Tracing the History of our French home – Part 4

Local historians, past and present

You’ll have seen from my last post, Thank you Abbé Toublet, that one particular local historian has helped me to trace our mill back a thousand years. Yes, you read that right – A THOUSAND YEARS!

Read about it here

There’s no doubt about it. Local historians, past and present, are a very useful resource when tracing the history of your home. If someone else has already done all the leg work it would be churlish not to take advantage of it, surely? As long as you give them credit if you then use their hard work in a blog, for example.

But that doesn’t necessarily mean gate-crashing the next meeting of the local history group (interesting as that would be). There are many more places you can find information that has been researched and shared. It helps if you read French but Google translate or Deepl.com are really handy tools if you need some help.

Wikipedia

Have you looked up your village or town in Wikipedia? You’ll no doubt get a basic history there (it’s best to google ‘Wikipedia.fr + name of your village or town’.) There may be an English language page but it will be far less detailed than the French version.) Once you have read the info, scroll down to the references and you’ll see the sources the writer(s) used. Very often clicking on these will take you to online versions of local history books, charters, theses etc. 

La mairie

If you visit your mairie, town hall and look around, there is bound to be a display of publications by local history buffs on your area. They tend to be quite expensive as they are very limited print-runs, but not only are they informative – they often give a charming insight into the character of the place and the people. If there is nothing at yours, try a neighbouring commune as very often the associations des patrimoines, local heritage/history groups, will research and write about many different places in their local area.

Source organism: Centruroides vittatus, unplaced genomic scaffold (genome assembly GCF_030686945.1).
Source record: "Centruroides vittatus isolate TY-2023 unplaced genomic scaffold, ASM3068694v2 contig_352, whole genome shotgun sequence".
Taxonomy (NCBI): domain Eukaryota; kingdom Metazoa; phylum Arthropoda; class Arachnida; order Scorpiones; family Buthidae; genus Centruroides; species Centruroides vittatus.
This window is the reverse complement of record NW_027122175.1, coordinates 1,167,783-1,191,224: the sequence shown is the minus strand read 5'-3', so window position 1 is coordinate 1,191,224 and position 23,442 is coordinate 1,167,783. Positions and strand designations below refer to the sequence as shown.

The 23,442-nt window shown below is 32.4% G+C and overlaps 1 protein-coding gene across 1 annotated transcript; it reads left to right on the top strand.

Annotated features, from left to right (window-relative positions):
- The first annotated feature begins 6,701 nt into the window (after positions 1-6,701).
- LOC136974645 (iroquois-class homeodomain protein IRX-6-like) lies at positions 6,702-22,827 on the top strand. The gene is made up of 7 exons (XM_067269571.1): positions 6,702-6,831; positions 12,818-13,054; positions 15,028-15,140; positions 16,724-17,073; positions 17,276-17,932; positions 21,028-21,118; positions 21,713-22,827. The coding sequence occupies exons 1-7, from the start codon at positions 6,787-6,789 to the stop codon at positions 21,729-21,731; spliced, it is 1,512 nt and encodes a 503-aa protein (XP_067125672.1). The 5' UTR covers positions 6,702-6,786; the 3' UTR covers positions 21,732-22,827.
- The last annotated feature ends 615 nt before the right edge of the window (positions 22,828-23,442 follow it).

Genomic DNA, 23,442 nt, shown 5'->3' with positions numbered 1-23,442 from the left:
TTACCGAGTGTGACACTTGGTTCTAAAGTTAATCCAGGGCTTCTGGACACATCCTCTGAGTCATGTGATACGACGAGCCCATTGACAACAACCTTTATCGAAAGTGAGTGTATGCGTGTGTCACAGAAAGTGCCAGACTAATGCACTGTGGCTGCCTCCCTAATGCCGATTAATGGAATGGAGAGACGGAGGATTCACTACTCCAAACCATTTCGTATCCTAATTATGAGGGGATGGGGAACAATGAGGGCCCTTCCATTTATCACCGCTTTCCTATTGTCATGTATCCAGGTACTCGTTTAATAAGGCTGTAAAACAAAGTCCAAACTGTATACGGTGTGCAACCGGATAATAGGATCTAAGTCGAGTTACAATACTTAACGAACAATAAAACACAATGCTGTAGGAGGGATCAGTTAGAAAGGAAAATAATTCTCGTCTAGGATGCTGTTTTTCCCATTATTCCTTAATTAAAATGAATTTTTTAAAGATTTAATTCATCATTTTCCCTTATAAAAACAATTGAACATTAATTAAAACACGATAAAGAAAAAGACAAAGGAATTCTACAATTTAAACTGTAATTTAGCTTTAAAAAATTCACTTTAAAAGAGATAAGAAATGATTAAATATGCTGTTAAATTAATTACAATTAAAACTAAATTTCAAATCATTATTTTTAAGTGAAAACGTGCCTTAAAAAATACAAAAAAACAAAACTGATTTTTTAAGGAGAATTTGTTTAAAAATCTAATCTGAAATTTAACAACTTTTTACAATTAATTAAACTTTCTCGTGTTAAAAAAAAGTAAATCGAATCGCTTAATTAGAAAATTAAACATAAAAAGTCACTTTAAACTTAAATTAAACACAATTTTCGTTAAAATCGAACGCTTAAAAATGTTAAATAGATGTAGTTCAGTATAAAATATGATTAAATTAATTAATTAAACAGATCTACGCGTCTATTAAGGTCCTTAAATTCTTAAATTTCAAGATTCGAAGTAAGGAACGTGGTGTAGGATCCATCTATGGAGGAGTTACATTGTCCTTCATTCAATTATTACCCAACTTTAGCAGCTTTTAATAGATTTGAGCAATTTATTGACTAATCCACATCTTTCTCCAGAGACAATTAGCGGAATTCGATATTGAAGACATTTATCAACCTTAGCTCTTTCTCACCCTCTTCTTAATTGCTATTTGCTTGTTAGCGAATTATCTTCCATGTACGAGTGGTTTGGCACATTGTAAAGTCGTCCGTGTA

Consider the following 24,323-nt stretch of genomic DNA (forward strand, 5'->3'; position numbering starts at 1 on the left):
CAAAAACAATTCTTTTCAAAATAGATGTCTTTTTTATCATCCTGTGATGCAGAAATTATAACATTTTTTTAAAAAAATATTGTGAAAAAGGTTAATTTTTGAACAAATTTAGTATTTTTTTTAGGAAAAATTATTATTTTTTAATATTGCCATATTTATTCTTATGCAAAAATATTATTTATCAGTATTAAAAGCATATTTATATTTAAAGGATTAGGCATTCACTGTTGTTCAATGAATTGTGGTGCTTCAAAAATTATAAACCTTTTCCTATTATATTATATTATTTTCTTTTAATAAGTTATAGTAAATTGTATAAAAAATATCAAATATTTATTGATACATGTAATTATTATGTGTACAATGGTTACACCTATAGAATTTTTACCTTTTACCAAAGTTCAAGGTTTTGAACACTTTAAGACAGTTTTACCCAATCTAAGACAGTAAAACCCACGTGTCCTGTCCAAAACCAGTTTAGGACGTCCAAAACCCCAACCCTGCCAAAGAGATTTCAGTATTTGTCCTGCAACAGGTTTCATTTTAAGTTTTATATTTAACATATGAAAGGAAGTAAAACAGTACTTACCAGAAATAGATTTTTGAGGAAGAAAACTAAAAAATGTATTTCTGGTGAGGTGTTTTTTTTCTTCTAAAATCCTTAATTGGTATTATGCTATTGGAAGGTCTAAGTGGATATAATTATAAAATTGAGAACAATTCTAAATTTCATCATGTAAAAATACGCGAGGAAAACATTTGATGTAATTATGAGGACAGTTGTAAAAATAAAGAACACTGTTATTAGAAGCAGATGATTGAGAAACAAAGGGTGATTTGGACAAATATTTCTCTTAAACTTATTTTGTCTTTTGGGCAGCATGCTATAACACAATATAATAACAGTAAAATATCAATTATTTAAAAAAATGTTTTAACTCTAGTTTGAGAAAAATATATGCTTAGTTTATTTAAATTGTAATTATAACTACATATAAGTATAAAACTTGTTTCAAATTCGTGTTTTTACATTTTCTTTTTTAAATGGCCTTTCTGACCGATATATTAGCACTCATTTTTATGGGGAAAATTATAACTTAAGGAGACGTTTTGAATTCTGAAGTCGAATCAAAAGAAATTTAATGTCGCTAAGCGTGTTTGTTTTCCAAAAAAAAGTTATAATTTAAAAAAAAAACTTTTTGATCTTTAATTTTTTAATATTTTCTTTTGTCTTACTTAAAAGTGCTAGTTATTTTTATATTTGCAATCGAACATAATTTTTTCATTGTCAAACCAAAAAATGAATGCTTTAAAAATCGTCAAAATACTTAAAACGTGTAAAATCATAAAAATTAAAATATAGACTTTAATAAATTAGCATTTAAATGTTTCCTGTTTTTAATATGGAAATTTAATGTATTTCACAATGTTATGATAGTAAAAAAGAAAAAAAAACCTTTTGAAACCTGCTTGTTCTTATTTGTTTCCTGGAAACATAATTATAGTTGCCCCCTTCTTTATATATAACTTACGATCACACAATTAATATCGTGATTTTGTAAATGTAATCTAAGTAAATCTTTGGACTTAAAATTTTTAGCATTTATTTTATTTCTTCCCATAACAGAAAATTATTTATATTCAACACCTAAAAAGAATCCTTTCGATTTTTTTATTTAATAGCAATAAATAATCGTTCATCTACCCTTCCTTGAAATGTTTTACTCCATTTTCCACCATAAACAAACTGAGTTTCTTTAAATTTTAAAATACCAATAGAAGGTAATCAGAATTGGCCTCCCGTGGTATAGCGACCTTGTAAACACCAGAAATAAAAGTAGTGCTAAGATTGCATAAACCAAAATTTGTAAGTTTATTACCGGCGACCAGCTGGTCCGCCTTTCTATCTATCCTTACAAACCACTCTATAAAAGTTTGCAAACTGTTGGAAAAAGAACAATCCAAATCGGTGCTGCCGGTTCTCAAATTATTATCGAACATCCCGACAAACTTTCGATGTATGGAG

La librairie

Your local librairie, book shop (not to be confused with the bibliothèque which is the public library) should have at least a few books about the history of the area. I found a brilliant book about the history of Sablé sur Sarthe, our nearest town in our E. Leclerc supermarket book section. (They had two shelves of local history books in fact.) This provided a lot of information for among other things, what life was like for René Plassais, the miller at Moulin de la Roche during the French Revolution and the years of civil war which followed.

La bibliothèque

It can get quite expensive to keep buying books so I have joined our local library or médiathèque as ours is known. They have an excellent local history section and the librarian is really helpful.

Book exchanges

Our local boulangerie, the local farm produce shop and several places in town all have book-swop cabinets (often in old public phone boxes I’ve found!) or boxes, which are always good for a rummage. Basically the idea is that you replace the book you take with one of yours that you have read. My copy of Les Vendéens by Alain Gérard came from the farm produce shop and was fabulous for understanding more about the background to the Vendéen wars and how they had affected our village.

Google Books

I’ve found this such a useful resource that I am going to do a post just on this. According to Wikipedia Google has scanned over 25 million books and journals. Although the search engine itself will display results from Google Books, they tend to appear way down in the results list. Have a read of the next post to see how you can short cut this.

Tracing the history of our French home – Part 5 – Google is your friend

To find all the posts I’ve done on the history of your French home go to the bottom of the page and choose the topic ‘Tracing the history of our French home’

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